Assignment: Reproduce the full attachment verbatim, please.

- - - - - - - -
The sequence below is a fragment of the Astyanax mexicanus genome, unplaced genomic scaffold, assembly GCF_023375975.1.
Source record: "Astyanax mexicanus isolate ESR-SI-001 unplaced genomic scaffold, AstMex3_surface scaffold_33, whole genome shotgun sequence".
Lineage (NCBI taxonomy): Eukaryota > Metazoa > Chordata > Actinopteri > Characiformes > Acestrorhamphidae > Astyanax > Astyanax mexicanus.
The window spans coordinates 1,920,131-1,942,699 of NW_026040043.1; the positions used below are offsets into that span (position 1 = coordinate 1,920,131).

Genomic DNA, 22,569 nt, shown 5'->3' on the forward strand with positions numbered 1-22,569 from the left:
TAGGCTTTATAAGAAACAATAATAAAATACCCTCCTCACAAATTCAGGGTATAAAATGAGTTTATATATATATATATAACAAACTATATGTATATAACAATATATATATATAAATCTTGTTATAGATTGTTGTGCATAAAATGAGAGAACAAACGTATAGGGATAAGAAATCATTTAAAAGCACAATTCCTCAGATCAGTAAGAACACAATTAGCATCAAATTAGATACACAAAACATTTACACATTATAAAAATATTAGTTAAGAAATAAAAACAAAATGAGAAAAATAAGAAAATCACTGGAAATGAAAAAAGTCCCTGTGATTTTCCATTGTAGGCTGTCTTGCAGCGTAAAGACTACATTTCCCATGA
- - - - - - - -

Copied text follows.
The sequence below is a fragment of the Astyanax mexicanus genome, unplaced genomic scaffold, assembly GCF_023375975.1.
Source record: "Astyanax mexicanus isolate ESR-SI-001 unplaced genomic scaffold, AstMex3_surface scaffold_33, whole genome shotgun sequence".
Lineage (NCBI taxonomy): Eukaryota > Metazoa > Chordata > Actinopteri > Characiformes > Acestrorhamphidae > Astyanax > Astyanax mexicanus.
The window spans coordinates 1,920,131-1,942,699 of NW_026040043.1; the positions used below are offsets into that span (position 1 = coordinate 1,920,131).

Genomic DNA, 22,569 nt, shown 5'->3' on the forward strand with positions numbered 1-22,569 from the left:
TAGGCTTTATAAGAAACAATAATAAAATACCCTCCTCACAAATTCAGGGTATAAAATGAGTTTATATATATATATATAACAAACTATATGTATATAACAATATATATATATAAATCTTGTTATAGATTGTTGTGCATAAAATGAGAGAACAAACGTATAGGGATAAGAAATCATTTAAAAGCACAATTCCTCAGATCAGTAAGAACACAATTAGCATCAAATTAGATACACAAAACATTTACACATTATAAAAATATTAGTTAAGAAATAAAAACAAAATGAGAAAAATAAGAAAATCACTGGAAATGAAAAAAGTCCCTGTGATTTTCCATTGTAGGCTGTCTTGCAGCGTAAAGACTACATTTCCCATGA